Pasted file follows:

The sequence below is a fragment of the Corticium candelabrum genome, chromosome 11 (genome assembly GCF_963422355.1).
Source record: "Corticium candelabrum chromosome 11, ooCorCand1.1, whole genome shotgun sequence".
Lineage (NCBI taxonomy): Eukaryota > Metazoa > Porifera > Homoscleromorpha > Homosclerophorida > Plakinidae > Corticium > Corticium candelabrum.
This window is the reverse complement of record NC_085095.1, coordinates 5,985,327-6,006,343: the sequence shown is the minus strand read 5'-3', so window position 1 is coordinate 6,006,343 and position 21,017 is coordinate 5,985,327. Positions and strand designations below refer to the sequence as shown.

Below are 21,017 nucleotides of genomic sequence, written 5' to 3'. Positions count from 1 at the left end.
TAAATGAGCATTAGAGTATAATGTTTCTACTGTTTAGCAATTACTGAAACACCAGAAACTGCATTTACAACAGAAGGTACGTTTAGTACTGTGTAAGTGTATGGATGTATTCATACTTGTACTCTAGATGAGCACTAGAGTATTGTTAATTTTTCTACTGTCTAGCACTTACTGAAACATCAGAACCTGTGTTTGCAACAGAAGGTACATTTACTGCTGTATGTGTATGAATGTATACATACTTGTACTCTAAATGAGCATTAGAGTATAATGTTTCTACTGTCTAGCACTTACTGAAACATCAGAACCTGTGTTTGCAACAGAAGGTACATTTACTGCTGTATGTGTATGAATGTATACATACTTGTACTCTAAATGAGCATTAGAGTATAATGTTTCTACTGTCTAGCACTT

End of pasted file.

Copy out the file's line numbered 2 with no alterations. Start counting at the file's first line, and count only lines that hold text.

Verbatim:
Source record: "Corticium candelabrum chromosome 11, ooCorCand1.1, whole genome shotgun sequence".